Happy reading, Ruby
Another trip to Mexico and another catch-up post…
510) Fifty Shades of Grey: Book One of the Fifty Shades Trilogy by E.L. James (kindle) #45
Hmmmm. Should I lead with this?
OK. The book a lot of people are talking about. Including this VERY hilarious Saturday Night Live “Mothers Day ad.” (Warning: NSFW and may offend some – hints at female “self-pleasuring”)
Anastasia Steele is about to graduate from college when she meets “billionaire” Christian Grey. He is a gorgeous, very controlling man who flies his own helicopter and loves to soar (fly a glider). But, of course, the aspect that has gotten all the attention is the fact that he is into bondage, domination, and sado-masochism.
The book tells the story of their first month or so together. Their attraction is immediate and powerful. Anastasia is very innocent sexually, but also smart, determined, and self-possessed. They struggle to figure out where to take their relationship – Christian worries about hurting her and about getting too attached, Anastasia worries about being hurt and out of control.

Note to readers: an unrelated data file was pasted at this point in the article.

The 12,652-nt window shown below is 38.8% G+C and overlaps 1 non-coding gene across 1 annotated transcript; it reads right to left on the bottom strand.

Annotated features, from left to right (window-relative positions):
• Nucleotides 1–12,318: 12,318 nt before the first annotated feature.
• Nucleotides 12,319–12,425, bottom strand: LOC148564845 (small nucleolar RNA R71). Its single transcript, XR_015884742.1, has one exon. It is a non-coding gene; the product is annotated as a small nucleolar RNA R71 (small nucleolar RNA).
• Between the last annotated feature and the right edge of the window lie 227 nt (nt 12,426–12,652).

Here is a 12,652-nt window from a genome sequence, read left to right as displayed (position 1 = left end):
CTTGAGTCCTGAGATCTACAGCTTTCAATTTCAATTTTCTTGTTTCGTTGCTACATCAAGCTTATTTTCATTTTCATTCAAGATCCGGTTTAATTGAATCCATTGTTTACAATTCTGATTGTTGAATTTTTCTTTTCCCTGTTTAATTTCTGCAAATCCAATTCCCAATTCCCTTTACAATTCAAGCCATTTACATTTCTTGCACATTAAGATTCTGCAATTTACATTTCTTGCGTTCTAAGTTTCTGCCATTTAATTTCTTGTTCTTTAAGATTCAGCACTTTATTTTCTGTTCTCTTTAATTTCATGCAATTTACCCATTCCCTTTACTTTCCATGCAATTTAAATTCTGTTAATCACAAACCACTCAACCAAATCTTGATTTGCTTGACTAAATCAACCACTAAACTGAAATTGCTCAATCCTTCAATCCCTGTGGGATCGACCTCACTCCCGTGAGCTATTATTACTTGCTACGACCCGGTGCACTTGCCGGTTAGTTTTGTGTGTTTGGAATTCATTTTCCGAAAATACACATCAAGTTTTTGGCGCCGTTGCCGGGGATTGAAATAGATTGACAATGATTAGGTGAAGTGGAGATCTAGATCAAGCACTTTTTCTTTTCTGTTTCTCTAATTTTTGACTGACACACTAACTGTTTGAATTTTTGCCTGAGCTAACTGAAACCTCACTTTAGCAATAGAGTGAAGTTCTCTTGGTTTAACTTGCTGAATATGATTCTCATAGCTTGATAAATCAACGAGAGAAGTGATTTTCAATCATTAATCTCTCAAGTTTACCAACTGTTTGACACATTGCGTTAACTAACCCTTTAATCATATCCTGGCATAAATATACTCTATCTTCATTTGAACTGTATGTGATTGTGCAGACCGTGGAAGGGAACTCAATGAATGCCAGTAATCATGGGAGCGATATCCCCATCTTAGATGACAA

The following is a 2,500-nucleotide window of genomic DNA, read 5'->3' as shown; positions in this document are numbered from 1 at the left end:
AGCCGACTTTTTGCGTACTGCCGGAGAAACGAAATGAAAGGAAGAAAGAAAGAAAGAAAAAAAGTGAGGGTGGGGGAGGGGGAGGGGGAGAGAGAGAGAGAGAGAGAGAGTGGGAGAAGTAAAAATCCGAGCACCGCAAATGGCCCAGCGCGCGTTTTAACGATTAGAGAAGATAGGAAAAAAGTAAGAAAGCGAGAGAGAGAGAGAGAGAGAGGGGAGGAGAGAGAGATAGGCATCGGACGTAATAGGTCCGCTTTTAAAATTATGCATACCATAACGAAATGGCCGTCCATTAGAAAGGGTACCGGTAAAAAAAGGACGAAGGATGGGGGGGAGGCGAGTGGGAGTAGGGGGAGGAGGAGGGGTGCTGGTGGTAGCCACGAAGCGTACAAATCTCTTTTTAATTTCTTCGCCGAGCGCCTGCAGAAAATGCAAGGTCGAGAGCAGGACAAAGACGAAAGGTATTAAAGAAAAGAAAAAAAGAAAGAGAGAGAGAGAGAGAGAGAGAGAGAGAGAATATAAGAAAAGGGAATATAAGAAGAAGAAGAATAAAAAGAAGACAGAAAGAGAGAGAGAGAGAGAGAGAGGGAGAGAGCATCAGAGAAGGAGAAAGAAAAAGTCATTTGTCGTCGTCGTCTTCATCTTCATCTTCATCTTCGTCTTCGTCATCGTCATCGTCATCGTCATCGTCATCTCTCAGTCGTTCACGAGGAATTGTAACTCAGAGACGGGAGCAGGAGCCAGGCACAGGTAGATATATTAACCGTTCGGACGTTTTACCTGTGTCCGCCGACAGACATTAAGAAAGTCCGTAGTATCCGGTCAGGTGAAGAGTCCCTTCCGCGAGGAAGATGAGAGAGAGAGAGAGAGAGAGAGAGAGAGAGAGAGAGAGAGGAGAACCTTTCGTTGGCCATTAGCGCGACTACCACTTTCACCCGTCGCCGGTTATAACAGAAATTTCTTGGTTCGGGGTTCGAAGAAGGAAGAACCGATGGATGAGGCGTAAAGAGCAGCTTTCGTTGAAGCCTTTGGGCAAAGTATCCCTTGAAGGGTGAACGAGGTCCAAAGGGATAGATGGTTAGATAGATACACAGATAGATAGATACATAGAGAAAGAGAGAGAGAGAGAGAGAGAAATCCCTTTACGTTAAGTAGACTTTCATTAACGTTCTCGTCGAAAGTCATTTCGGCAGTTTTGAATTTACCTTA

I’ve been fascinated by this book (and actually, it is the first in the series of three books) as it has had its moment in the sun – rocketing to the top of the charts, being discussed in every media outlet high and low (see here and here), and warranting its own SNL skit. When I was in airport bookstores traveling to Mexico last week, I saw huge piles of copies in all bookstores.
I’m interested in it because, from the beginning, it has been discussed as a sex book – particularly, an S and M sex book for women. As a 50 year old, I’ve seen the cultural sense of women’s sexuality change over the course of my lifetime. To my mind, the cultural permission for women to be sexually open, even promiscuous, preceded the cultural permission for women to experience sexual pleasure.